Resident nap study should not be used to make case for longer hours

LETTER — Posted Aug. 14, 2006

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I became increasingly disappointed as I read the AMNews article on a study that concluded that naps improve resident's alertness on call. As a recent graduate from a primary care residency program, it strains credulity that the reality of contemporary residency training is seemingly unrecognized (Article, July 17).

The lead author of this study speculated that the 30-hour on-call limit could be extended if naps are included. However, I believe the conclusions of this study lend uncompromising support to the continuing improvement of resident working hours.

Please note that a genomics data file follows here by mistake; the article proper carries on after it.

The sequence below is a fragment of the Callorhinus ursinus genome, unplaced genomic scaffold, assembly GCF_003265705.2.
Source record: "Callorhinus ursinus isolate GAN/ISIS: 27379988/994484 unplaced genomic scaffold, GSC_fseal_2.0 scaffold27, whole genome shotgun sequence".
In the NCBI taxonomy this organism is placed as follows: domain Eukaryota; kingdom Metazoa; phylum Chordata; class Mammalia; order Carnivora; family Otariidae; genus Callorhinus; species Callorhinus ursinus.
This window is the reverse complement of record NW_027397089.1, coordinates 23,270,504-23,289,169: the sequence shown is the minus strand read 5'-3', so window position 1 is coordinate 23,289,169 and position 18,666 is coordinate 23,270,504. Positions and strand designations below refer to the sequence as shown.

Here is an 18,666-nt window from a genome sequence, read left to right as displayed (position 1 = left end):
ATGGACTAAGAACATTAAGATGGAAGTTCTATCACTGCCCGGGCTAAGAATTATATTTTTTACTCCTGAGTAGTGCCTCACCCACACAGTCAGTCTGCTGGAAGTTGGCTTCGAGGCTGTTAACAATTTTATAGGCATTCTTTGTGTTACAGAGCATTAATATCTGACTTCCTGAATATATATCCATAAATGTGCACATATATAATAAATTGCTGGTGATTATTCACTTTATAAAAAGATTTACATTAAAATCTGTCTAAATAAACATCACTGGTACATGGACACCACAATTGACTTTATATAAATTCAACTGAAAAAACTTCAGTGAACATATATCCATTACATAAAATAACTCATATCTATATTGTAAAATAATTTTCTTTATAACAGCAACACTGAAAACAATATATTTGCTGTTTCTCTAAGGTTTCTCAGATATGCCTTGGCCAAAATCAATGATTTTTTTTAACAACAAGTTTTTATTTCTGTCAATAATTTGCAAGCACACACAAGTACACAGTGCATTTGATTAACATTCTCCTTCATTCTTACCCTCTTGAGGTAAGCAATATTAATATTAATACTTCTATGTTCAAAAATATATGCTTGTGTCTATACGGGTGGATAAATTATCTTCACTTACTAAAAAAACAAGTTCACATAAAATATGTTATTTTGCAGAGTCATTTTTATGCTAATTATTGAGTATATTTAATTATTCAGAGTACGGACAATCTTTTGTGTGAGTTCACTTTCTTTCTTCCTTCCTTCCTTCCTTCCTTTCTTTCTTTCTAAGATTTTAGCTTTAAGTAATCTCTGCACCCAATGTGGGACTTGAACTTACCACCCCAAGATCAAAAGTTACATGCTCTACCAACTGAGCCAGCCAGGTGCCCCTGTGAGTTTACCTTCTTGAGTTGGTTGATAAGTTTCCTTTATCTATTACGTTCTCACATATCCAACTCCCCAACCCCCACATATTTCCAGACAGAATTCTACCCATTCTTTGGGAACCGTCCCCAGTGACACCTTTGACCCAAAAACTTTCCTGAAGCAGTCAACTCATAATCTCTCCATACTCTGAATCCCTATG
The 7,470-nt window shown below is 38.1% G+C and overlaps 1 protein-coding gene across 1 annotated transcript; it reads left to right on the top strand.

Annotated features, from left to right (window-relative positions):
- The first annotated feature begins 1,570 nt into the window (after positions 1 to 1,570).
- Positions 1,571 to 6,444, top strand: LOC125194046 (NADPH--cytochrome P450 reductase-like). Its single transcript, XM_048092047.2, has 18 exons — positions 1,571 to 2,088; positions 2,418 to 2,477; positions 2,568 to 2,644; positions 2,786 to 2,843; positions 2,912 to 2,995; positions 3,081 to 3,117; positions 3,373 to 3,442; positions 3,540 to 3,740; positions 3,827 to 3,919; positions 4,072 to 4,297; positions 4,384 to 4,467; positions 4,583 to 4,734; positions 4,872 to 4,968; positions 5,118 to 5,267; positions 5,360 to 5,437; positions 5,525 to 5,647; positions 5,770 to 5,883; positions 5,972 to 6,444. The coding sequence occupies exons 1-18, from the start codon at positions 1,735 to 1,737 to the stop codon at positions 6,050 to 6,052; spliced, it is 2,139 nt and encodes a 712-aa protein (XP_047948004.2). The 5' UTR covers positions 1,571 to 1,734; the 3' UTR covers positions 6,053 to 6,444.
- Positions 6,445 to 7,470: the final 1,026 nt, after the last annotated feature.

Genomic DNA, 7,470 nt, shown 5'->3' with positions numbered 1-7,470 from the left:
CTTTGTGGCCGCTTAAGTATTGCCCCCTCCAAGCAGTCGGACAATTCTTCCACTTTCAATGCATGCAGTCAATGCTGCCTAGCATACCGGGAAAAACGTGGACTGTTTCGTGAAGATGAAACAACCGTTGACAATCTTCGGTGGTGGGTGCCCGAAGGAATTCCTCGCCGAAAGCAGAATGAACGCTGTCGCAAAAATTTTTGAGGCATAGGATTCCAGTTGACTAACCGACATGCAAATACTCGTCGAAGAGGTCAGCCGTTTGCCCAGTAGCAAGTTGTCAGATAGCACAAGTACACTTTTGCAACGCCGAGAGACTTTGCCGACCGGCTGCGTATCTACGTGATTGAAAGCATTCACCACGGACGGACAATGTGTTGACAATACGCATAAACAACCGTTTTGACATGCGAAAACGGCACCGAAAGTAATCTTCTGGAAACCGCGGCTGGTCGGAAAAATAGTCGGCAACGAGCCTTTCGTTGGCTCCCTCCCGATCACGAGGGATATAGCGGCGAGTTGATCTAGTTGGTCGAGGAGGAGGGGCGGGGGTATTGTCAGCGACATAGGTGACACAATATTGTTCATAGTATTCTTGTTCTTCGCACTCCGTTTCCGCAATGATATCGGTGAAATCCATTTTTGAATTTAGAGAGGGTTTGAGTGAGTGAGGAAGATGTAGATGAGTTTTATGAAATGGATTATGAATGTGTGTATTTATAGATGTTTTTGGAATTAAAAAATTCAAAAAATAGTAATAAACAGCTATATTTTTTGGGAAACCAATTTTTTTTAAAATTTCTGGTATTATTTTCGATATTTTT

Many who demand extension of the working hours (i.e. a return to the past) suggest such hours are a necessity for patient care. This is disingenuous at best. Working 80 or more hours a week is an abnormal endeavor that results in an inefficient and dangerous decline in functional acuity.

Many of those who suggest otherwise have lost touch with the reality of residency as it is today. The increasing numbers of complex patients with multiple comorbidities and the concomitant avalanche of paperwork alone progressively eclipse the core purpose of residency.

Residency should be perceived as a protected, unique period dedicated to clinical education and transformation of medical school graduates into humane and compassionate physicians. It must not be construed as an opportunity for indentured abuse of trainee physicians.

Scott A. Weinstein, MD, PhD, Bayside, N.Y.

Note: This item originally appeared at http://www.ama-assn.org/amednews/2006/08/14/edlt0814.htm.

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